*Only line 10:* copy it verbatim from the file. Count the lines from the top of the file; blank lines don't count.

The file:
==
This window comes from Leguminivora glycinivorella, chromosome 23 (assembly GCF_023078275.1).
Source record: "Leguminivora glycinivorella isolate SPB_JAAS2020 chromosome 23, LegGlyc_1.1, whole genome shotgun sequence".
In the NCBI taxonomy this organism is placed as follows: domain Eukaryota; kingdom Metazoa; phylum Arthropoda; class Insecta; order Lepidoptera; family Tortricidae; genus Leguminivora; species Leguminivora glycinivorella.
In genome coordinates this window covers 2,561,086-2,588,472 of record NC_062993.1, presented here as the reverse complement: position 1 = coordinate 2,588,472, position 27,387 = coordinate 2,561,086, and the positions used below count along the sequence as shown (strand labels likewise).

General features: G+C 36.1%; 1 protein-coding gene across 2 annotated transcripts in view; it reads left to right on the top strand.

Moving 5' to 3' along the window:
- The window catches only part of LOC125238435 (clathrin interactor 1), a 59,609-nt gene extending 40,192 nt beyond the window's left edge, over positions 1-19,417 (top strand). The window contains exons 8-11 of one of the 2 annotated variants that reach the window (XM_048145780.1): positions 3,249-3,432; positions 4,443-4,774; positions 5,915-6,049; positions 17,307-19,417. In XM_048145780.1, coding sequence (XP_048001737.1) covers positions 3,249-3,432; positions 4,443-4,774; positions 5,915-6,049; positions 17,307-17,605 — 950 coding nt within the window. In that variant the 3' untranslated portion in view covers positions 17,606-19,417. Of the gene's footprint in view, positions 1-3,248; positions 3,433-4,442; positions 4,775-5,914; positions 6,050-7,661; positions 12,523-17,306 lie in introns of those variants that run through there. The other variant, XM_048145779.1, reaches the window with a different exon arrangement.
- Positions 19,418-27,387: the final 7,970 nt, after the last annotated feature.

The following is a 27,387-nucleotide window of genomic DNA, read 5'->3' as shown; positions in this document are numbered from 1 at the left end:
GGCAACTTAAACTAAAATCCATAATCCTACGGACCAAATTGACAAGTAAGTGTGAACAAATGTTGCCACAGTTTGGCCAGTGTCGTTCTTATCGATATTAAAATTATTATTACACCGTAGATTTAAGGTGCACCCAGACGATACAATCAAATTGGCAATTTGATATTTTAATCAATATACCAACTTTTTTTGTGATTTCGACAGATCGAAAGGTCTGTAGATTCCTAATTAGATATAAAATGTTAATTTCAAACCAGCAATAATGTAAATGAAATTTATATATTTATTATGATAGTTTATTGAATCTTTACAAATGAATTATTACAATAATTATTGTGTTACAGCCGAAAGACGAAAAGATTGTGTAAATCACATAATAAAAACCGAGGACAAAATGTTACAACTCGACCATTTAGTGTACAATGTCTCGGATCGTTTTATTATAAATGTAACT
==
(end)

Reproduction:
GGCAACTTAAACTAAAATCCATAATCCTACGGACCAAATTGACAAGTAAGTGTGAACAAATGTTGCCACAGTTTGGCCAGTGTCGTTCTTATCGATATTAAAATTATTATTACACCGTAGATTTAAGGTGCACCCAGACGATACAATCAAATTGGCAATTTGATATTTTAATCAATATACCAACTTTTTTTGTGATTTCGACAGATCGAAAGGTCTGTAGATTCCTAATTAGATATAAAATGTTAATTTCAAACCAGCAATAATGTAAATGAAATTTATATATTTATTATGATAGTTTATTGAATCTTTACAAATGAATTATTACAATAATTATTGTGTTACAGCCGAAAGACGAAAAGATTGTGTAAATCACATAATAAAAACCGAGGACAAAATGTTACAACTCGACCATTTAGTGTACAATGTCTCGGATCGTTTTATTATAAATGTAACT